NEW YORK — The men's Big Four came to the U.S. Open minus Rafael Nadal, and for stretches of Saturday afternoon, it looked as though the three present might be reduced to two.
No. 3 seed Andy Murray was made to work harder than he did at any point in his Olympic gold medal run in London, needing almost four hours in sweltering weather to survive 30th-seeded Feliciano Lopez 7-6 (7-5), 7-6 (7-5), 4-6, 7-6 (7-4).
Murray struggled with his consistency off the ground, making an uncharacteristic 16 unforced errors with his forehand and 24 with his backhand.
Lopez won eight more points than Murray (162 to 154) and had a better winner-to-unforced error differential (plus-13 to plus-5), but ultimately he was undone by costly unforced errors in the crucial stages of the tiebreaks.
Murray, who prides himself on his fitness, did not seem affected by the humidity or temperature that lingered in the low 90s, though he said he was.
"I always say you never take matches or any players for granted," he said, "because on any given day, you know, things can change. If you don't play your best, they play a great match, you know, you can lose. Sometimes you just have to find a way to get through. I did that (Saturday).
"I hope it's a benefit, if anything," Murray said of the third-round trial. "I need to spend time on the court. I need to go through tough moments, tough situations."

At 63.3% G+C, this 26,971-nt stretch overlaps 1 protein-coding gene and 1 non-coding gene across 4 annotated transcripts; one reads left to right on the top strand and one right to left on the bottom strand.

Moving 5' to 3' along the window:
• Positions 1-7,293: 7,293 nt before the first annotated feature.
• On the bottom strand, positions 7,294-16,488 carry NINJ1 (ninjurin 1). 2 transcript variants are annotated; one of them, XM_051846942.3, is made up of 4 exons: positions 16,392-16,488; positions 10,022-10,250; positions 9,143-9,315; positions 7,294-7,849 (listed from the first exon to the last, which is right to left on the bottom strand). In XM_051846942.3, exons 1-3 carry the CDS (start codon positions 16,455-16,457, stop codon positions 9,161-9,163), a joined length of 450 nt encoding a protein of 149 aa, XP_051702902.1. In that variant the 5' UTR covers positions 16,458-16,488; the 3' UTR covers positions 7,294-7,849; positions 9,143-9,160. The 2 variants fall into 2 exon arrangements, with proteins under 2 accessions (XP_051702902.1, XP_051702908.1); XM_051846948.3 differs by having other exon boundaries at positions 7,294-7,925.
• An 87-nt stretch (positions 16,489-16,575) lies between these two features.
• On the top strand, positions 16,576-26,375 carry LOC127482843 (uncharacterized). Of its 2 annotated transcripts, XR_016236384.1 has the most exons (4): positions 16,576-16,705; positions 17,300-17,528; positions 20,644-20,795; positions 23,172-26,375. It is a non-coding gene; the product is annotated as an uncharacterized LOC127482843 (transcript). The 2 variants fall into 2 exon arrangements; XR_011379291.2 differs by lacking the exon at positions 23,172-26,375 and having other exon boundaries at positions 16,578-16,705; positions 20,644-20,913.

In the round of 16 he faces Milos Raonic, seeded 15th, who beat Tampa resident James Blake 6-3, 6-0, 7-6.
Top seed Roger Federer, who looks on course to play Murray in the semifinals, had a considerably easier match, beating No. 25 seed Fernando Verdasco, 6-3, 6-4, 6-4, in just more than two hours.
"(Federer) didn't give me many chances with his serve," said Verdasco, who held only one break point and failed to convert it.
Serena Williams exacted some revenge with a 6-4, 6-0 win over Ekaterina Makarova, who had upset an injured Williams 6-2, 6-3 in the fourth round of the Australian Open in January.
"Definitely was motivated," Williams said. "Knowing that I lost, could definitely happen again. Did not want that to happen."
Second seed Agnieszka Radwanska dealt with the heat and former No. 1 Jelena Jankovic with equal aplomb during a 6-3, 7-5 victory.
"I was feeling like I was melting there," Radwanska said. "I survived the match."
clijsters done: Four-time Grand Slam singles champion Kim Clijsters' career ended when she and Bob Bryan lost their second-round mixed doubles match to Ekaterina Makarova and Bruno Soares 6-2, 3-6, 12-10. Clijsters, who lost in the second round of singles and the first of women's doubles last week, has said she would retire after the U.S. Open.